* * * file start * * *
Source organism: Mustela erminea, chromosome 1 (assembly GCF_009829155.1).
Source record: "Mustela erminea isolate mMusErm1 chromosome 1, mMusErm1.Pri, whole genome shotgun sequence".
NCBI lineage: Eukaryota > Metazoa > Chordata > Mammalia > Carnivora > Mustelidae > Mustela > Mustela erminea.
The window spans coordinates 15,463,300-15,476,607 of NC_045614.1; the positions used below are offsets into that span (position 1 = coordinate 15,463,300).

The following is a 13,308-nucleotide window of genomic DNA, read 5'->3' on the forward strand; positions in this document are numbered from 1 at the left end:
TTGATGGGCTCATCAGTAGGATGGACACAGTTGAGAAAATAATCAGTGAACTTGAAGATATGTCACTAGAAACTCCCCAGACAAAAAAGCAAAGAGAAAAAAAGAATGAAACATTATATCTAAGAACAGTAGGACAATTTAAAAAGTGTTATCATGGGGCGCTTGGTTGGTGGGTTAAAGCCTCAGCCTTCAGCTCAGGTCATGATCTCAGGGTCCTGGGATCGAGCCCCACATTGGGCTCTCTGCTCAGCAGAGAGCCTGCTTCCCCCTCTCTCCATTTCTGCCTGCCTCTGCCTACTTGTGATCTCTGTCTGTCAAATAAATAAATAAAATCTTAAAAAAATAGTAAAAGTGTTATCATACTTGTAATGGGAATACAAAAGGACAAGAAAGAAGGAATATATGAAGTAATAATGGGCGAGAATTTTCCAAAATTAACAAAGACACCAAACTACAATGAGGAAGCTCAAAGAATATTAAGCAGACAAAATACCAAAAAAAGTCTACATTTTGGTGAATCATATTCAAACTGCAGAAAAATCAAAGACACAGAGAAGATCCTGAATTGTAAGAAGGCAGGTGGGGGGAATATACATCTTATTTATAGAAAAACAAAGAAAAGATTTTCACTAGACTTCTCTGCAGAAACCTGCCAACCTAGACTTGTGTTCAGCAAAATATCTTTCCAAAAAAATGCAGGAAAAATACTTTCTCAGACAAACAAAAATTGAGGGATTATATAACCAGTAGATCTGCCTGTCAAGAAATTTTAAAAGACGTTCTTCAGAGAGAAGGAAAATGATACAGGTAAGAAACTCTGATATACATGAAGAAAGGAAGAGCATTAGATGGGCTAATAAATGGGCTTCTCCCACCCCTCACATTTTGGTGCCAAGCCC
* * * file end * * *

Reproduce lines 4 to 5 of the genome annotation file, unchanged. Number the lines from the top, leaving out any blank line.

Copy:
The window spans coordinates 15,463,300-15,476,607 of NC_045614.1; the positions used below are offsets into that span (position 1 = coordinate 15,463,300).

The following is a 13,308-nucleotide window of genomic DNA, read 5'->3' on the forward strand; positions in this document are numbered from 1 at the left end: